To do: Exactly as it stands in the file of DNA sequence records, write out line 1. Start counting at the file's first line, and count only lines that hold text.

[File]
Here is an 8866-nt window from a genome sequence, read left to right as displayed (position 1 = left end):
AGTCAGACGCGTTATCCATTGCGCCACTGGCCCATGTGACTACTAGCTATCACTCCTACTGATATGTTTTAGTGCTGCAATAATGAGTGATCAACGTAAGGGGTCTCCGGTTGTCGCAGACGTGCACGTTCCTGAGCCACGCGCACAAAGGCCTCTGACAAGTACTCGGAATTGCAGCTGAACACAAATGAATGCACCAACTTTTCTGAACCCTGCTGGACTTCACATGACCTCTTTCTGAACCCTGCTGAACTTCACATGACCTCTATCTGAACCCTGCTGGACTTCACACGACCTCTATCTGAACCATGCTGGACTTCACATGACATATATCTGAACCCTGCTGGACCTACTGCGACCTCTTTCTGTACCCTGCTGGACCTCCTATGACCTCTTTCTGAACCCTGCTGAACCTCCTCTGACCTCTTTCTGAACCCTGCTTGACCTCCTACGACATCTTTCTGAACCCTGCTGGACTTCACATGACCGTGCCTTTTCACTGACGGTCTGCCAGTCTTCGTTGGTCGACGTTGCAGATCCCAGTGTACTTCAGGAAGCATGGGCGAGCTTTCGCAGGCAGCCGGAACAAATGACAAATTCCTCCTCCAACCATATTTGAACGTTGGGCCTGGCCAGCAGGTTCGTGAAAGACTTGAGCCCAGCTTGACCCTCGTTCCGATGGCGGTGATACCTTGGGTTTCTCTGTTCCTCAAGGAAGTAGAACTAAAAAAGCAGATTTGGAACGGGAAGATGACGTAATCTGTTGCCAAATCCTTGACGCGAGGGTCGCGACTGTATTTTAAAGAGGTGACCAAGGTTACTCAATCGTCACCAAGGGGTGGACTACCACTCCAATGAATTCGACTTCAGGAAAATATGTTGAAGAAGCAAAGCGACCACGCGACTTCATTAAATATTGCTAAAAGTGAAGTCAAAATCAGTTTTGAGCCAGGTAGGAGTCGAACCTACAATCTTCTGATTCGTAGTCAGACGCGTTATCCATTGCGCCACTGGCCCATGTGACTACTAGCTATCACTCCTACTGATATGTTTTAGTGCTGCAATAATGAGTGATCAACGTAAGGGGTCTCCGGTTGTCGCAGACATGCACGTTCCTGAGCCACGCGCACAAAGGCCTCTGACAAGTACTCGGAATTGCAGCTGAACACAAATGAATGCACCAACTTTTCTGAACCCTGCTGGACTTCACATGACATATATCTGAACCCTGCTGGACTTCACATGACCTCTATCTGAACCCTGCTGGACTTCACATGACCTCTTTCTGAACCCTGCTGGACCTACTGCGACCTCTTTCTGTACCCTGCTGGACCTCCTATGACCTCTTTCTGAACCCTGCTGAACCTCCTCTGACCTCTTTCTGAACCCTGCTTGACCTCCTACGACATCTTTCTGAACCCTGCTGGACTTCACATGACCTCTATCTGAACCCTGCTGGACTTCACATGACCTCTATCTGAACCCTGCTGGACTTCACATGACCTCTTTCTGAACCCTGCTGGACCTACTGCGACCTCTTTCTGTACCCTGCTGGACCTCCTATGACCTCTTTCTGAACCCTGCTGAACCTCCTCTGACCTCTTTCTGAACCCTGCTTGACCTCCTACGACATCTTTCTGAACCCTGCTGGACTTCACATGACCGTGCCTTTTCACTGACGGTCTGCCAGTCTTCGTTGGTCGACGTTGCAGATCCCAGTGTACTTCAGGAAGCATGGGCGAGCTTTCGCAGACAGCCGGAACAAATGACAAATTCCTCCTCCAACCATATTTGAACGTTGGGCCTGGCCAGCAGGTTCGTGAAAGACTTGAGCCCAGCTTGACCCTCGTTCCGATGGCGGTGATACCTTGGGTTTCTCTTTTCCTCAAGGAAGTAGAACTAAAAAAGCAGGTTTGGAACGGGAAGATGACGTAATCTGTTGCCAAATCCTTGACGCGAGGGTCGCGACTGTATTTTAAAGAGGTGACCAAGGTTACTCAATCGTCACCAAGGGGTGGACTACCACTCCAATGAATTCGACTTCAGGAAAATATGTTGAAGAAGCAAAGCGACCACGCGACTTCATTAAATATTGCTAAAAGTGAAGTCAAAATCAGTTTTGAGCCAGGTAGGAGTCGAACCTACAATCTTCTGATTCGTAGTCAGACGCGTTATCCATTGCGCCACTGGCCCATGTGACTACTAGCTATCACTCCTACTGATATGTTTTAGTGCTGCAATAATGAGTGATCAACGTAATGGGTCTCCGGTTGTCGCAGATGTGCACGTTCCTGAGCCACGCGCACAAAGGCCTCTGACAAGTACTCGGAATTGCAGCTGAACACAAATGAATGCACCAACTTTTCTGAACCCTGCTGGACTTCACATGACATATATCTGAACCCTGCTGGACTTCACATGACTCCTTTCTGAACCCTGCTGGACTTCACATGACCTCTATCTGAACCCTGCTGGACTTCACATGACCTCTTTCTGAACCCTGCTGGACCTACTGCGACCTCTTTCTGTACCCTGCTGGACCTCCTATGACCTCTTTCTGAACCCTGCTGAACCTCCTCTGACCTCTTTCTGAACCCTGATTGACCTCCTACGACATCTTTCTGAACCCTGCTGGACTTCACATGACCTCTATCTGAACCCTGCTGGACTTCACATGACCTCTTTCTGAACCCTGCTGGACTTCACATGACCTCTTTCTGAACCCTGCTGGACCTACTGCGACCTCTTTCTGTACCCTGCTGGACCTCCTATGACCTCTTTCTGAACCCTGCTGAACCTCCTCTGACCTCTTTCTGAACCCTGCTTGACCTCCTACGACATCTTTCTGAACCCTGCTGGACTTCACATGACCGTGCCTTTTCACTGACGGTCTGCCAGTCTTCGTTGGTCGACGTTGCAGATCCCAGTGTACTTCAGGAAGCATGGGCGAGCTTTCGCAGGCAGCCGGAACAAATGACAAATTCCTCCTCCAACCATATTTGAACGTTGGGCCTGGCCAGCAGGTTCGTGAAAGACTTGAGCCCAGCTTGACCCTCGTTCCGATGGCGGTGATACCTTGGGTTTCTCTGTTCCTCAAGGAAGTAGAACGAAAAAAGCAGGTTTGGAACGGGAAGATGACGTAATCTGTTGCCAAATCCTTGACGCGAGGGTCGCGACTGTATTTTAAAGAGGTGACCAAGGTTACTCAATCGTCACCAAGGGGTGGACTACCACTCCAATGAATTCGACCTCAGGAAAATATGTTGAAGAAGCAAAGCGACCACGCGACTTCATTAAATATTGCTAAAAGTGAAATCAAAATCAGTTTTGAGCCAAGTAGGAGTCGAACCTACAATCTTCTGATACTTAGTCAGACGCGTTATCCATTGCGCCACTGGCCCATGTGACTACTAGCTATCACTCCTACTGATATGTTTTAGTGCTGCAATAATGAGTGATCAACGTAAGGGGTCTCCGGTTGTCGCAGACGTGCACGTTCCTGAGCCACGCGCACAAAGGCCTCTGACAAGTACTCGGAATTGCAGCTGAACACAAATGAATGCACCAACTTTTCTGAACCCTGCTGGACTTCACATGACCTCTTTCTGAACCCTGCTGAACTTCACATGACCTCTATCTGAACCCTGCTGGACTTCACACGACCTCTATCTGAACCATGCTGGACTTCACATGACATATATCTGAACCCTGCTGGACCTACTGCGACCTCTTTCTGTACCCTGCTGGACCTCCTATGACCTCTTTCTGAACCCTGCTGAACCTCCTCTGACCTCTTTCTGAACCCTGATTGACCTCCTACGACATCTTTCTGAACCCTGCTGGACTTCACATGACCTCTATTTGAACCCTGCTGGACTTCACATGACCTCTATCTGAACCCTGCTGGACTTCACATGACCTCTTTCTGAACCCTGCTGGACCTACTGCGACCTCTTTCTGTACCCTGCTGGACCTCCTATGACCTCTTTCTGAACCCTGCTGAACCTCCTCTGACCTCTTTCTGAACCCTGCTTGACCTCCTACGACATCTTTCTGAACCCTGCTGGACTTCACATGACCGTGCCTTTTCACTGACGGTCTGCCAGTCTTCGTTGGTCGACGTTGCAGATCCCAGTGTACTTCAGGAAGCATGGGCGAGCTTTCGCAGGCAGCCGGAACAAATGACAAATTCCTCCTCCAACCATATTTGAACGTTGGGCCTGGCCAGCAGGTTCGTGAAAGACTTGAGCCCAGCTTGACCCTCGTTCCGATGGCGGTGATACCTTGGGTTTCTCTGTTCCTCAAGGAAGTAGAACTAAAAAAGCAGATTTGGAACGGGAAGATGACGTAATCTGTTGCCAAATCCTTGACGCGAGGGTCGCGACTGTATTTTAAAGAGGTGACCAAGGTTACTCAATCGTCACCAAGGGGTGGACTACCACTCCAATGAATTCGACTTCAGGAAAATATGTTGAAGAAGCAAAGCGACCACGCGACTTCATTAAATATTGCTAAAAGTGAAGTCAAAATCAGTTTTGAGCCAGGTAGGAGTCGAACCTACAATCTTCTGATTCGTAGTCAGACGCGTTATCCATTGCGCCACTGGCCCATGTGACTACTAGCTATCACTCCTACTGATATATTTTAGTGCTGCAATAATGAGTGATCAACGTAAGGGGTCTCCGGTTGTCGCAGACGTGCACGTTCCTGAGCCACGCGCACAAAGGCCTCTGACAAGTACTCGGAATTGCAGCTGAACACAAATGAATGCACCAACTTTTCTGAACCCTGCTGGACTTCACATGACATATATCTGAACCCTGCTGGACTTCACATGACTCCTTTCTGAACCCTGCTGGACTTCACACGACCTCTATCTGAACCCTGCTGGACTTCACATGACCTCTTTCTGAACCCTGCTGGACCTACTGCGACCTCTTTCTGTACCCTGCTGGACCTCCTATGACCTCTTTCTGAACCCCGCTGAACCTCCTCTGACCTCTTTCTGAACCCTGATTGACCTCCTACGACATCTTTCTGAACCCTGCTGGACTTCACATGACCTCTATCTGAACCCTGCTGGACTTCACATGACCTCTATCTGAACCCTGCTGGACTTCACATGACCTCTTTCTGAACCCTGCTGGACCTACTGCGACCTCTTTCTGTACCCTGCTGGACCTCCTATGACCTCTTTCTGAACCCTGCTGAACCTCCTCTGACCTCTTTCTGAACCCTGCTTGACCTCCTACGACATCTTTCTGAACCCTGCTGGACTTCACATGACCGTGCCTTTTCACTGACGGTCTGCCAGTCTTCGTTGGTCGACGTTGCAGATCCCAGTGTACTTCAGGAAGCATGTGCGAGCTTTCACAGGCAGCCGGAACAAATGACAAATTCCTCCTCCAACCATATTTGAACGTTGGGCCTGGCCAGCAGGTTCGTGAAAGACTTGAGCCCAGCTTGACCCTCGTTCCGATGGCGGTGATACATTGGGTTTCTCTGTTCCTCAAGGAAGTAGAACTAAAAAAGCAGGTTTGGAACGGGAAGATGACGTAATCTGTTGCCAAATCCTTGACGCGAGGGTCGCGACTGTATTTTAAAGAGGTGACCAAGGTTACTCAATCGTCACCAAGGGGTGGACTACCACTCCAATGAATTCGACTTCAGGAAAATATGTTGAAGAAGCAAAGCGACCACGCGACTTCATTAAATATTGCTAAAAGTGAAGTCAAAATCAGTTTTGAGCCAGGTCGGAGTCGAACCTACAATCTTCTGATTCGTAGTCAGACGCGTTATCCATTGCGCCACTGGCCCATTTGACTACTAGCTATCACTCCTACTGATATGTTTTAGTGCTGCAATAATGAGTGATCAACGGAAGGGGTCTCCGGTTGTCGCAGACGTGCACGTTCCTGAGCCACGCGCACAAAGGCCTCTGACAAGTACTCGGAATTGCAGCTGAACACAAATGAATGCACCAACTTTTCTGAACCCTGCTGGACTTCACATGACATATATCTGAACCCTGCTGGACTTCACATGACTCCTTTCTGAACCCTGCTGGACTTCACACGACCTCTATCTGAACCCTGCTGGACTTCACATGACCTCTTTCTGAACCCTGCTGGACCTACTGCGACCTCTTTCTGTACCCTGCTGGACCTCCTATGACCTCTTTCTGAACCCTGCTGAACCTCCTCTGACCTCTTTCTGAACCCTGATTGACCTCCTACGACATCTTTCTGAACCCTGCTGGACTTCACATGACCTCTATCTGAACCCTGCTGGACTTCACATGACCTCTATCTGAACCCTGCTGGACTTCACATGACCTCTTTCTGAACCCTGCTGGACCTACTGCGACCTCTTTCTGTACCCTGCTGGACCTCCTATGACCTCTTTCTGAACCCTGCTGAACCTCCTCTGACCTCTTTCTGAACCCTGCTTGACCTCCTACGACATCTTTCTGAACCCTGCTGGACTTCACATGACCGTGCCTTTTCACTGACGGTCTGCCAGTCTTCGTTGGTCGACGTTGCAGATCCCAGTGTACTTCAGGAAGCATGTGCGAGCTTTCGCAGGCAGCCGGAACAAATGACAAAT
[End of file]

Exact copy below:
Here is an 8866-nt window from a genome sequence, read left to right as displayed (position 1 = left end):